“Chevron Phillips Chemical” or “CPChem” may refer to one or more Chevron Phillips Chemical’s subsidiaries or affiliates or to all of them taken as a whole. All of these terms are used for convenience only and are not intended as a precise description of any of the separate companies, each of which manages its own affairs.

CAUTIONARY STATEMENTS RELEVANT TO FORWARD-LOOKING INFORMATION FOR THE PURPOSE OF “SAFE HARBOR” PROVISIONS OF THE PRIVATE SECURITIES LITIGATION REFORM ACT OF 1995

This news release contains forward-looking statements relating to Chevron’s operations and energy transition plans that are based on management’s current expectations, estimates and projections about the petroleum, chemicals and other energy-related industries. Words or phrases such as “anticipates,” “expects,” “intends,” “plans,” “targets,” “advances,” “commits,” “drives,” “aims,” “forecasts,” “projects,” “believes,” “approaches,” “seeks,” “schedules,” “estimates,” “positions,” “pursues,” “may,” “can,” “could,” “should,” “will,” “budgets,” “outlook,” “trends,” “guidance,” “focus,” “on track,” “goals,” “objectives,” “strategies,” “opportunities,” “poised,” “potential,” “ambitions,” “aspires” and similar expressions are intended to identify such forward-looking statements. These statements are not guarantees of future performance and are subject to certain risks, uncertainties and other factors, many of which are beyond the company’s control and are difficult to predict. Therefore, actual outcomes and results may differ materially from what is expressed or forecasted in such forward-looking statements. The reader should not place undue reliance on these forward-looking statements, which speak only as of the date of this news release. Unless legally required, Chevron undertakes no obligation to update publicly any forward-looking statements, whether as a result of new information, future events or otherwise.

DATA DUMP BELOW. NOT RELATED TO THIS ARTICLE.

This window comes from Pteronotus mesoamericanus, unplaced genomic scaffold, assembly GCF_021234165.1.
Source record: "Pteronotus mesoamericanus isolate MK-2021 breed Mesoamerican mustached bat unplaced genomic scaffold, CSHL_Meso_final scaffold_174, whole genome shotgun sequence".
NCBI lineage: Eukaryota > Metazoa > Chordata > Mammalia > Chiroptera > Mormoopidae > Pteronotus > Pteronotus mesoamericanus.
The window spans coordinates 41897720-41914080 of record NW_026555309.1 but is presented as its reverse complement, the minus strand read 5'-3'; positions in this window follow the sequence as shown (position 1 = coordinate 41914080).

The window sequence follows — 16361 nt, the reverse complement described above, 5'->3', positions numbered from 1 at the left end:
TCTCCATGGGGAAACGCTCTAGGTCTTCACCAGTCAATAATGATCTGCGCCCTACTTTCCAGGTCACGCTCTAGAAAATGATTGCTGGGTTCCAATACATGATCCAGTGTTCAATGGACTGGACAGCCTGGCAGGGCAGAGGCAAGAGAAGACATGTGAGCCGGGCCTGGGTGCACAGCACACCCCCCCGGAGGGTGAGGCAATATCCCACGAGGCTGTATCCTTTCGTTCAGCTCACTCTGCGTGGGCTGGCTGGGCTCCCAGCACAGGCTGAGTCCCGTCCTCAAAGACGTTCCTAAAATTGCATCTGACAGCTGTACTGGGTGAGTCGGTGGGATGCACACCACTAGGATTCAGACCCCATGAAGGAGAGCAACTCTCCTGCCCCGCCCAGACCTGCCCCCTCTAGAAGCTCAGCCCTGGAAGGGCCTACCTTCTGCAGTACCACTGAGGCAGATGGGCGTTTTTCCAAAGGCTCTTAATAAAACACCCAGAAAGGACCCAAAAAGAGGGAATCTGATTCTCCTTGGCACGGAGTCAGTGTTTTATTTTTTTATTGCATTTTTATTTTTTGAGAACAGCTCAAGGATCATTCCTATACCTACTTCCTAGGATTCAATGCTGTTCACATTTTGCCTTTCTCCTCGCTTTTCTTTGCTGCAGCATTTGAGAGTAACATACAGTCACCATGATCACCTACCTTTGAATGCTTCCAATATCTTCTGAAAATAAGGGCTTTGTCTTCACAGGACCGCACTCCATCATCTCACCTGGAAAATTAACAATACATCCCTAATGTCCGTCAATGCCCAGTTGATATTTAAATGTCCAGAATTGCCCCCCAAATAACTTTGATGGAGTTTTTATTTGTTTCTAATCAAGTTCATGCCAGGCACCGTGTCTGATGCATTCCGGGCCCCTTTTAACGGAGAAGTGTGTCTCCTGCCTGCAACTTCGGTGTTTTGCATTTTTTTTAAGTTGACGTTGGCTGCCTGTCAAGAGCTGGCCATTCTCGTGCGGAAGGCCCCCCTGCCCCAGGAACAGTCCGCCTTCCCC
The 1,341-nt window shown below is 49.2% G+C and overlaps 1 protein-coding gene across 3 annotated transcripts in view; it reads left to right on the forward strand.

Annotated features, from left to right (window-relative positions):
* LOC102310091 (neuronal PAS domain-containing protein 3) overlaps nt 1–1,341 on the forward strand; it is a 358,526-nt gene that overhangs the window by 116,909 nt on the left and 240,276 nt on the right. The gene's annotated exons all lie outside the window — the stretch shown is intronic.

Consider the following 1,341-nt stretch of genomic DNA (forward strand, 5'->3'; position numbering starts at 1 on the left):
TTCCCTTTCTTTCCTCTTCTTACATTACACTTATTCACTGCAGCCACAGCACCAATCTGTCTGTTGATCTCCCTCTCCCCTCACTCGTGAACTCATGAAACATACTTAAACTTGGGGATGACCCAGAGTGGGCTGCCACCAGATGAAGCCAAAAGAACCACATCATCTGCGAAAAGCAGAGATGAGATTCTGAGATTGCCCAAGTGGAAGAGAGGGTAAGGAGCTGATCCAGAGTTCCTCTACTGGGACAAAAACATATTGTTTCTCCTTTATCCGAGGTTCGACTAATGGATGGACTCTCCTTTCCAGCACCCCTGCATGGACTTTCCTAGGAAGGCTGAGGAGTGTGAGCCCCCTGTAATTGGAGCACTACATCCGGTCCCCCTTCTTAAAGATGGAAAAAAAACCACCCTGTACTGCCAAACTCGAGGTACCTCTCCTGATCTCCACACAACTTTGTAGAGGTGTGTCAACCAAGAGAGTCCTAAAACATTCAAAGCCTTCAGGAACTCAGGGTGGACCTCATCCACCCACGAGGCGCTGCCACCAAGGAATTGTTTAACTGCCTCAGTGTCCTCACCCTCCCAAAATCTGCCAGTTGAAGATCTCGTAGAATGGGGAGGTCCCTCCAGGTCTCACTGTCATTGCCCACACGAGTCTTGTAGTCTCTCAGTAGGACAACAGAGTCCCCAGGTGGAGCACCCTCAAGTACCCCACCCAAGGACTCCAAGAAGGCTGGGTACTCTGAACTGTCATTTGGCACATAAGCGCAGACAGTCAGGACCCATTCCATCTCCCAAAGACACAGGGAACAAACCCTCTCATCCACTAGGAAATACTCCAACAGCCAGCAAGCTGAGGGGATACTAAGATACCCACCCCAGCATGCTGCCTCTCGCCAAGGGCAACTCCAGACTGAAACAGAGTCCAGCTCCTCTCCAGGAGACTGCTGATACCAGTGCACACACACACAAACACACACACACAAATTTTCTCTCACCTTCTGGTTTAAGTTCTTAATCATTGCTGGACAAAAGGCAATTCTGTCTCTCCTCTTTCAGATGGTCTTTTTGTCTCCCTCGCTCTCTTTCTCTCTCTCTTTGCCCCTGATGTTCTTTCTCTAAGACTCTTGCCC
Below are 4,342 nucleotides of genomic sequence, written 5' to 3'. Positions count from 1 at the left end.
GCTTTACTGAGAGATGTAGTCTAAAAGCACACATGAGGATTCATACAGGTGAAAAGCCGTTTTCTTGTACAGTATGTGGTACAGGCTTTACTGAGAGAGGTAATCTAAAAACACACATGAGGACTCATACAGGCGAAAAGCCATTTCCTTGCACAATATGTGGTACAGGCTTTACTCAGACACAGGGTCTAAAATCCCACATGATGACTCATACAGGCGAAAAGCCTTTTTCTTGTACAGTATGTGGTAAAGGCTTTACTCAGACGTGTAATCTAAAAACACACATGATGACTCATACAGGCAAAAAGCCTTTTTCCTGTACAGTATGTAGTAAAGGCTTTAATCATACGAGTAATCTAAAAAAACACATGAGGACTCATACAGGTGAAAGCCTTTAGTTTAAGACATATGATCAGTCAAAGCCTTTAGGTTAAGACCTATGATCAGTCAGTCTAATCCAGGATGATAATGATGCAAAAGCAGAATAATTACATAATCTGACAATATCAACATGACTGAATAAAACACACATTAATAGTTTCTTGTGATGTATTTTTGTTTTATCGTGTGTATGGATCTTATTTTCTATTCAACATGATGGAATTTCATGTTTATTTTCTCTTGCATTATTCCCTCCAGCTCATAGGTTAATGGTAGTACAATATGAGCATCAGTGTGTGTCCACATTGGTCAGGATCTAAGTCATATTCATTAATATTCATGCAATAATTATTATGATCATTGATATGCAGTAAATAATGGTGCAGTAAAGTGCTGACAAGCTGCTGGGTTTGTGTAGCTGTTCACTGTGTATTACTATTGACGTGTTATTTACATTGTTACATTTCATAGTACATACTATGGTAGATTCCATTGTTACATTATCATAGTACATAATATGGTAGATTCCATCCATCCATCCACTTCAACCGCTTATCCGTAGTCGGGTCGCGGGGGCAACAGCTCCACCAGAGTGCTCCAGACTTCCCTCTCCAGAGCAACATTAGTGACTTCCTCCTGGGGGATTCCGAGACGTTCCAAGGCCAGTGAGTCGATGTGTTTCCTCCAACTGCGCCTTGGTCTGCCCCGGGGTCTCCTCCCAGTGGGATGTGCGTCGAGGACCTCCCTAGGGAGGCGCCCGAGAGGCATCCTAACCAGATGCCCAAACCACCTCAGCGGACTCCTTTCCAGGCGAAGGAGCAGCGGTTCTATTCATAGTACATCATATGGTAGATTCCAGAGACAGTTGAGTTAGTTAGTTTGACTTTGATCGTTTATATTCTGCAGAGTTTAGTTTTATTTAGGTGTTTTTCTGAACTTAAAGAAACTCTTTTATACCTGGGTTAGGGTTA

Among the important factors that could cause actual results to differ materially from those in the forward-looking statements are: changing crude oil and natural gas prices and demand for the company’s products, and production curtailments due to market conditions; crude oil production quotas or other actions that might be imposed by the Organization of Petroleum Exporting Countries and other producing countries; technological advancements; changes to government policies in the countries in which the company operates; public health crises, such as pandemics (including coronavirus (COVID-19)) and epidemics, and any related government policies and actions; disruptions in the company’s global supply chain, including supply chain constraints; changing economic, regulatory and political environments in the various countries in which the company operates; general domestic and international economic and political conditions; changing refining, marketing and chemicals margins; the company’s ability to realize anticipated cost savings, expenditure reductions and efficiencies associated with enterprise transformation initiatives; actions of competitors or regulators; timing of exploration expenses; timing of crude oil liftings; the competitiveness of alternate-energy sources or product substitutes; development of large carbon capture and offset markets; the results of operations and financial condition of the company’s suppliers, vendors, partners and equity affiliates, particularly during the COVID-19 pandemic; the inability or failure of the company’s joint-venture partners to fund their share of operations and development activities; the potential failure to achieve expected net production from existing and future crude oil and natural gas development projects; potential delays in the development, construction or start-up of planned projects; the potential disruption or interruption of the company’s operations due to war, accidents, political events, civil unrest, severe weather, cyber threats, terrorist acts, or other natural or human causes beyond the company’s control; the potential liability for remedial actions or assessments under existing or future environmental regulations and litigation; significant operational, investment or product changes undertaken or required by existing or future environmental statutes and regulations, including international agreements and national or regional legislation and regulatory measures to limit or reduce greenhouse gas emissions; the potential liability resulting from pending or future litigation; the company’s future acquisitions or dispositions of assets or shares or the delay or failure of such transactions to close based on required closing conditions; the potential for gains and losses from asset dispositions or impairments; government mandated sales, divestitures, recapitalizations, taxes and tax audits, tariffs, sanctions, changes in fiscal terms or restrictions on scope of company operations; foreign currency movements compared with the U.S. dollar; material reductions in corporate liquidity and access to debt markets; the receipt of required Board authorizations to pay future dividends; the effects of changed accounting rules under generally accepted accounting principles promulgated by rule-setting bodies; the company’s ability to identify and mitigate the risks and hazards inherent in operating in the global energy industry; and the factors set forth under the heading “Risk Factors” on pages 18 through 23 of the company’s 2020 Annual Report on Form 10-K and in subsequent filings with the U.S. Securities and Exchange Commission. Other unpredictable or unknown factors not discussed in this news release could also have material adverse effects on forward-looking statements.